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Friday, 6 March 2009

Financial Crime of the Week: Another case of Kerviel's disease?

Alexis Stenfors, a forex trader at Merrill Lynch, booked a roughly $120 million trading profit last year. The trouble is that risk officers from Bank of America, Merrill Lynch's new owner, think some of that has gone missing, less than a year after the Wall Street bank suspended an equity derivatives trader on concerns over his trading book.

Merrill Lynch released a statement: "During a recent evaluation of certain trading positions, we discovered an irregularity. We informed regulators immediately and are working closely with authorities to thoroughly investigate the matter. Senior managers of the business are focused on the issue and believe the risks surrounding possible losses are under control."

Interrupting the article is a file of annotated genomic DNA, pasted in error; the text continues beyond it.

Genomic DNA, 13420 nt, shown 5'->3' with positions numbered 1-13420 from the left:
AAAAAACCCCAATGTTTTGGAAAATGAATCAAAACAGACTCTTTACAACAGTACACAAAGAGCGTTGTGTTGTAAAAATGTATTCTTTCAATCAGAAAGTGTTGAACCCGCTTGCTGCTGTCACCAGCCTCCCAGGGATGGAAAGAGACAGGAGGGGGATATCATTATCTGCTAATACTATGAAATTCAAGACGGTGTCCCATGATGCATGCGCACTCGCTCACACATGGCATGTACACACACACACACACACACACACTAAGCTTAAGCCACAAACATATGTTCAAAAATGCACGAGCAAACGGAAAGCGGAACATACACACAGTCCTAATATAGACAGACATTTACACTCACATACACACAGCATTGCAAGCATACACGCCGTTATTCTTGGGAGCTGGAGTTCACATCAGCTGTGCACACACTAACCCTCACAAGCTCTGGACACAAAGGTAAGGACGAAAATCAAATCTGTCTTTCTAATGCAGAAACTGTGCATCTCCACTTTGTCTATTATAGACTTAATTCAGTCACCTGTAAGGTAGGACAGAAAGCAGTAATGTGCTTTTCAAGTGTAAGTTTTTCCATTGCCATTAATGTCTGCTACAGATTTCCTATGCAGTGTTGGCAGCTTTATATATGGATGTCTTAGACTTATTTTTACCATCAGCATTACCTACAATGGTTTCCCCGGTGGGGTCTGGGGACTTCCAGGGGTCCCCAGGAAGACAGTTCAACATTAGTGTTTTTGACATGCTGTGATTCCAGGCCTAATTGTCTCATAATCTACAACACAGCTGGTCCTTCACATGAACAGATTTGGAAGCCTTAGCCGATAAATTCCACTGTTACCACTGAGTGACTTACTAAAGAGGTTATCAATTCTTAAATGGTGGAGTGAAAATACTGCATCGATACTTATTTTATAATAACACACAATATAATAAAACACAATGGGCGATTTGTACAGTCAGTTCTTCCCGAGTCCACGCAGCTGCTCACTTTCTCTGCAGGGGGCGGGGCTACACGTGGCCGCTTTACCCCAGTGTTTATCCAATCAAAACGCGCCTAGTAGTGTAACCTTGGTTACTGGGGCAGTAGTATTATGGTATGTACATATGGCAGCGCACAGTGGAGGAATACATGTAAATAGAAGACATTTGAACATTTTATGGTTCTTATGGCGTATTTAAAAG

It sounds like he got so used to making money on his trades that he didn’t know how to stop booking profits when all he had was losses.

Merrill lost $13.8bn in the final three months of last year alone, and was forced into the arms of Bank of America in a deal over a weekend in September when it became clear the bank was likely to share the fate of Lehmans. Bank of America directors are demanding to know why many losses at Merrill did not appear on the books at the time of the deal.

Well they would, wouldn't they?

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